2

2

5

4

Table 3

Previous surgery where SAN has been used for extraplexus neurotization

Type of lesion

Isolated C5 lesion

Upper plexus (C5-6) lesions

Extended upper plexus (C5-7) lesions

Pan plexus lesions

Abbreviations: ICN-MCN neurotization: intercostal nerve coaptation with musculocutaneous nerve; SAN-SSN neurotization: spinal accessory nerve coaptation with nerve to suprascapular; SAN-MCN neurotization: spinal accessory nerve coaptation with musculocutaneous nerve.

Previous surgery

2

2

5

4

Type of previous surgery

1 patient: underwent

SAN-SSN neurotisation.

1 patient:

SAN-SSN neurotisation & triceps motor branch transfer to axillary nerve (Somsak transfer)

2 patients: underwent SAN-SSN neurotisation.

2 Patients : phrenic nerve- SSN neurotisation. in whom SAN-MCN neurotization done with cable grafts.

1 patient:

FFMT for elbow flexion.

1 patient:

SAN-SSN neurotization & 3,4 ICN-MCN neurotisations.

1 patient:

SAN-MCN neurotisation with cable grafts

2 patients:

FFMT for elbow flexion and wrist extension with SAN

Table 4

Scale for assessment of results following levator scapulae transfer

MRC grade

ROM (in degrees)

Gravity

Abbreviation: ROM, range of motion.

Good

M4

75

Against gravity

Fair

M3

30–75

Eliminating gravity

Poor

< M2

< 30

Eliminating gravity


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Operative Technique

Since levator scapulae is a deep-seated muscle, preoperative testing is difficult. Clinically, levator scapulae muscle function is elicited by squaring of scapula/shoulders ([Fig. 1]). Intraoperative nerve stimulation is used to confirm the activity of the muscle before transfer.

Zoom Image
Fig. 1 Picture demonstrating squaring of scapula/shoulder.

The surgery was done under general anesthesia with the patient in a lateral decubitus position, so that the involved shoulder is well accessible ([Fig. 2]). The ipsilateral upper extremity was prepared and draped accordingly to allow shoulder positioning during surgery; a protective bean bag was placed between the thighs. No muscle relaxation was permitted till complete harvest of the levator scapulae muscle. A bipolar nerve stimulator was used during surgery to confirm the strength of innervation of the levator scapulae muscle.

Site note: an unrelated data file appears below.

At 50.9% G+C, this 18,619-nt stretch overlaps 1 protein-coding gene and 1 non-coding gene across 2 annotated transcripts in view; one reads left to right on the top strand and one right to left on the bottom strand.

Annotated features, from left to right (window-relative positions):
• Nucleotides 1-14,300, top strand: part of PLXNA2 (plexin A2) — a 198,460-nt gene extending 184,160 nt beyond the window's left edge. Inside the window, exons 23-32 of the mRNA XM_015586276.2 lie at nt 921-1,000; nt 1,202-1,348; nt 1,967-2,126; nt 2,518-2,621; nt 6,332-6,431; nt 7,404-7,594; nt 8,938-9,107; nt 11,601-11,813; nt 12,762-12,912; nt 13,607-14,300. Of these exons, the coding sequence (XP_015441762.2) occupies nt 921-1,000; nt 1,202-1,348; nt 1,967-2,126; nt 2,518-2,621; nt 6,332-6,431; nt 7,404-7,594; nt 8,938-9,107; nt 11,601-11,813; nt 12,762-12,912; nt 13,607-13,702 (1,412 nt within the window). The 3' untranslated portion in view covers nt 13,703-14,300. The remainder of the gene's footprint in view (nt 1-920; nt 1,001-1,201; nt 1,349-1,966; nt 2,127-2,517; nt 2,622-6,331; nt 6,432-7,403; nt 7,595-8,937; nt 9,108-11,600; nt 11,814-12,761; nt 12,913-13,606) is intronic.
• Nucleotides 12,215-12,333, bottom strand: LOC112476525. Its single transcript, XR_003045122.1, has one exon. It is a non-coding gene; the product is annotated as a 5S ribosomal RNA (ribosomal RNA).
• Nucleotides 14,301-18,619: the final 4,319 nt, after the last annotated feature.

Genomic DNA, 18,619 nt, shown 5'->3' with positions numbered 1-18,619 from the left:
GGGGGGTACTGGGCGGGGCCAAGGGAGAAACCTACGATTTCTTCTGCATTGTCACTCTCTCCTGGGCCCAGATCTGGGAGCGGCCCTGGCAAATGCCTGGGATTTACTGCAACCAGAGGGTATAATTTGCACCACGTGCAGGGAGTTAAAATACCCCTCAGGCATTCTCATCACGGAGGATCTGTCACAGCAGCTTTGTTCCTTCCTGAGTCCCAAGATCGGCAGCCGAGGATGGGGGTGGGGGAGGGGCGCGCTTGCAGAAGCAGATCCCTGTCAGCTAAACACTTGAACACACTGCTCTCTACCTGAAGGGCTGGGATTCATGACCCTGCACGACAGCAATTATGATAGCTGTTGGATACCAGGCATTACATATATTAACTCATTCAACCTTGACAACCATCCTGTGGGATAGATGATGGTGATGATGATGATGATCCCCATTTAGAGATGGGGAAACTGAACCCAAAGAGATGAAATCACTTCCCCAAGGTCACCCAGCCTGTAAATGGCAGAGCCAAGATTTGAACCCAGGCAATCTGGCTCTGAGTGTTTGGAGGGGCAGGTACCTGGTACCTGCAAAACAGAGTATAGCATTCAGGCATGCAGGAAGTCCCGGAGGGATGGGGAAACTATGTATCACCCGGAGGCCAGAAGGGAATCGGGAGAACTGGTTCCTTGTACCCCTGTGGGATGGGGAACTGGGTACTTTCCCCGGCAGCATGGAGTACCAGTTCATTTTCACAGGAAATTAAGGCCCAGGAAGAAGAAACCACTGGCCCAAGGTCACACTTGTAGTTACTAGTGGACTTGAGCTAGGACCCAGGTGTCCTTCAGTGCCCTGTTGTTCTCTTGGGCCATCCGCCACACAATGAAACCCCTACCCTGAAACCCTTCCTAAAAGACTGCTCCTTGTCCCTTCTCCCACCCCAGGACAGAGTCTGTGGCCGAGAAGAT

Zoom Image
Fig. 2 Preoperative anatomical depiction of levator scapulae muscle.

Infiltration of all skin incisions was done using 1 in 2,00,000 adrenaline saline solution. The first incision was made along the paraspinal line of upper back, 1 inch from the midline. This facilitates exposure of the lower and middle fibers of the trapezius muscle. This was retracted medially in the middle part to expose the levator scapulae muscle. The insertion of this muscle was followed down along the medial border of the scapula to enable a periosteal extension to be harvested, as this would give sufficient length to reach the rotator cuff ([Fig. 3]). Care was taken to resuture the detached rhomboideus muscle after sectioning and elevating the levator muscle tendon complex. A subtrapezius tunnel was created from the upper end of scapulae toward acromion process all along the supraspinous fossa ([Fig. 4]).

Zoom Image
Fig. 3 Intraoperative picture demonstrating harvested levator scapulae muscle.
Zoom Image
Fig. 4 Intraoperative picture demonstrating levator scapulae muscle directed toward the supraspinatus tendon through the subtrapezius tunnel.

The second incision, curved, was given over deltoid region. Origin of the middle portion of the deltoid was disinserted to reach subacromial bursa and identification of the supraspinatus tendon. Through the subtrapezius tunnel, levator scapulae tendon was directed to supraspinatus tendon and sutured with 2–0 polypropylene/nylon sutures, keeping the upper limb in a minimum of 90 degrees of abduction ([Fig. 5]). Sectioned deltoid muscle fibers were reanchored to acromion process. Closure of the skin incisions was done in two layers using 3–0 poliglecaprone and skin clips for the skin.